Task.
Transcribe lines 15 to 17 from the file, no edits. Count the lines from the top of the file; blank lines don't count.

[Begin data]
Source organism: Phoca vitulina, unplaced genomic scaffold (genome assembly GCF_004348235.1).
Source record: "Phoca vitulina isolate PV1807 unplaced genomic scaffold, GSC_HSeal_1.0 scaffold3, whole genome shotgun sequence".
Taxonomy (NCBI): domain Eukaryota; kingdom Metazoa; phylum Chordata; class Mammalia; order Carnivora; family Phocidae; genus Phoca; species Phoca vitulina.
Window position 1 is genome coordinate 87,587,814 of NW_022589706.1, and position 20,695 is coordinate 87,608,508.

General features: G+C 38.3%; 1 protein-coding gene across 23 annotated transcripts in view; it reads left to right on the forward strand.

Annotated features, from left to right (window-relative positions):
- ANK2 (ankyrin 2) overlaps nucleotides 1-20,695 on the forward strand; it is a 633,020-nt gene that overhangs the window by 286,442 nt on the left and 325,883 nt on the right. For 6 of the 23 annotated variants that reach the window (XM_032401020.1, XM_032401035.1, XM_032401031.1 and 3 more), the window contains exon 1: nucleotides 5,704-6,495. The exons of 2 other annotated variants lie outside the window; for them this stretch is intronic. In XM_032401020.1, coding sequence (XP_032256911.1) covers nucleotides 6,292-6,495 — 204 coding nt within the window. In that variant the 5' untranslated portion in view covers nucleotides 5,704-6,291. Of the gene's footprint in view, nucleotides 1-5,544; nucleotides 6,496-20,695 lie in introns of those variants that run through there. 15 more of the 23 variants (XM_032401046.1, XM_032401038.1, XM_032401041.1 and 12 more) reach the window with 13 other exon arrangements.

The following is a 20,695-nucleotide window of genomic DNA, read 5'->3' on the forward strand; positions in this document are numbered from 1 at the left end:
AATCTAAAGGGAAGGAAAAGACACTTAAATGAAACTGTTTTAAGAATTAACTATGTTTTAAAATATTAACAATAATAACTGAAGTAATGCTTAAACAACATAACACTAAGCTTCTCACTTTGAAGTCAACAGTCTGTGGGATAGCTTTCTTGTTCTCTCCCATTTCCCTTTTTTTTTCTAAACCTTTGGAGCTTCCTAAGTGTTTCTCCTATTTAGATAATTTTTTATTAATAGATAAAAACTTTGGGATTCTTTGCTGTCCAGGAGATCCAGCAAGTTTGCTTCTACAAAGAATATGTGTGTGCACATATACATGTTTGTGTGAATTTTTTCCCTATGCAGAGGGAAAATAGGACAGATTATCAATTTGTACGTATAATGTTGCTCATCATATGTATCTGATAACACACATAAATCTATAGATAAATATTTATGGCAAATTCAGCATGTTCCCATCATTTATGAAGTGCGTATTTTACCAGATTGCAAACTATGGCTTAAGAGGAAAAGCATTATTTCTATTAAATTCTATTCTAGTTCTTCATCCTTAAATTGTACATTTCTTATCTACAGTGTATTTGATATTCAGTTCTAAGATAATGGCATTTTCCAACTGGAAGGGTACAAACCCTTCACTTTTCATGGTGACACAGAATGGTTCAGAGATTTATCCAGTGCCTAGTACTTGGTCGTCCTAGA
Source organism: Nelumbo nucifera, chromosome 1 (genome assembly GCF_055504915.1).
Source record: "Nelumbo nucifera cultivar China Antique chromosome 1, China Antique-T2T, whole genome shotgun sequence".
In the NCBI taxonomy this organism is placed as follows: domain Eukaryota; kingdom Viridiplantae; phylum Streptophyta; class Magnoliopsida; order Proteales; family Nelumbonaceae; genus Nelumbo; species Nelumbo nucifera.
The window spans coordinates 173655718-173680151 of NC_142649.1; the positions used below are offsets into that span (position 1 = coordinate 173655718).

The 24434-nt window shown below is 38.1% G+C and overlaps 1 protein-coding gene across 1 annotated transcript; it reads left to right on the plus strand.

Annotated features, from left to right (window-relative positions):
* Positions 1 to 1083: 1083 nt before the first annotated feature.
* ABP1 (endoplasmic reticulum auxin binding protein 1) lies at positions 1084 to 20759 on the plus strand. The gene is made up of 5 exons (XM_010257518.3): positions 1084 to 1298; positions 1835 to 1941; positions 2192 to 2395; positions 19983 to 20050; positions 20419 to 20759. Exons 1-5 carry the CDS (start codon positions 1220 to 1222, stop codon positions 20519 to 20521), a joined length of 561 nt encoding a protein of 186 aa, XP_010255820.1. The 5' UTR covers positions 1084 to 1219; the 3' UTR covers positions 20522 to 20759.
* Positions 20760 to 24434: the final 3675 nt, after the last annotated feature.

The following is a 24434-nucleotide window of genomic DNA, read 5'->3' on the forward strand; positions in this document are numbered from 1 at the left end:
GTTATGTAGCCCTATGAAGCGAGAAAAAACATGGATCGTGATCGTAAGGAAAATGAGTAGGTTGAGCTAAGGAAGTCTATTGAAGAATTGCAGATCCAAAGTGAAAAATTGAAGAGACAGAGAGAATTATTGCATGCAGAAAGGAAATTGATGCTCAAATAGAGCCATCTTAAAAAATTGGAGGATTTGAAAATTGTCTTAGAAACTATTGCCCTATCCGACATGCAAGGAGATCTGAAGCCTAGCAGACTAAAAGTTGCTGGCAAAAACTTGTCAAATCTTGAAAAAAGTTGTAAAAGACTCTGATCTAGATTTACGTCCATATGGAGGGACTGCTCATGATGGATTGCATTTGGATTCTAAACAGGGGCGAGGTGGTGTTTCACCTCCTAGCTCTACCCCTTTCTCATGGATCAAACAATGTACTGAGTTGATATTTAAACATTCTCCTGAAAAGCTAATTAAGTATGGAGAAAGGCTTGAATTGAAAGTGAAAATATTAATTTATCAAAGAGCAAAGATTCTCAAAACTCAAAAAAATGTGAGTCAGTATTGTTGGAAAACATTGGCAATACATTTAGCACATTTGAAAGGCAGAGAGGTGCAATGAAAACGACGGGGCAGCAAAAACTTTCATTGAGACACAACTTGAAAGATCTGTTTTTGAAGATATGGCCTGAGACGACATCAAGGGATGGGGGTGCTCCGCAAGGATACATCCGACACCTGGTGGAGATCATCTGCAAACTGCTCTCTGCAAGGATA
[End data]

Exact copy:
Annotated features, from left to right (window-relative positions):
* Positions 1 to 1083: 1083 nt before the first annotated feature.
* ABP1 (endoplasmic reticulum auxin binding protein 1) lies at positions 1084 to 20759 on the plus strand. The gene is made up of 5 exons (XM_010257518.3): positions 1084 to 1298; positions 1835 to 1941; positions 2192 to 2395; positions 19983 to 20050; positions 20419 to 20759. Exons 1-5 carry the CDS (start codon positions 1220 to 1222, stop codon positions 20519 to 20521), a joined length of 561 nt encoding a protein of 186 aa, XP_010255820.1. The 5' UTR covers positions 1084 to 1219; the 3' UTR covers positions 20522 to 20759.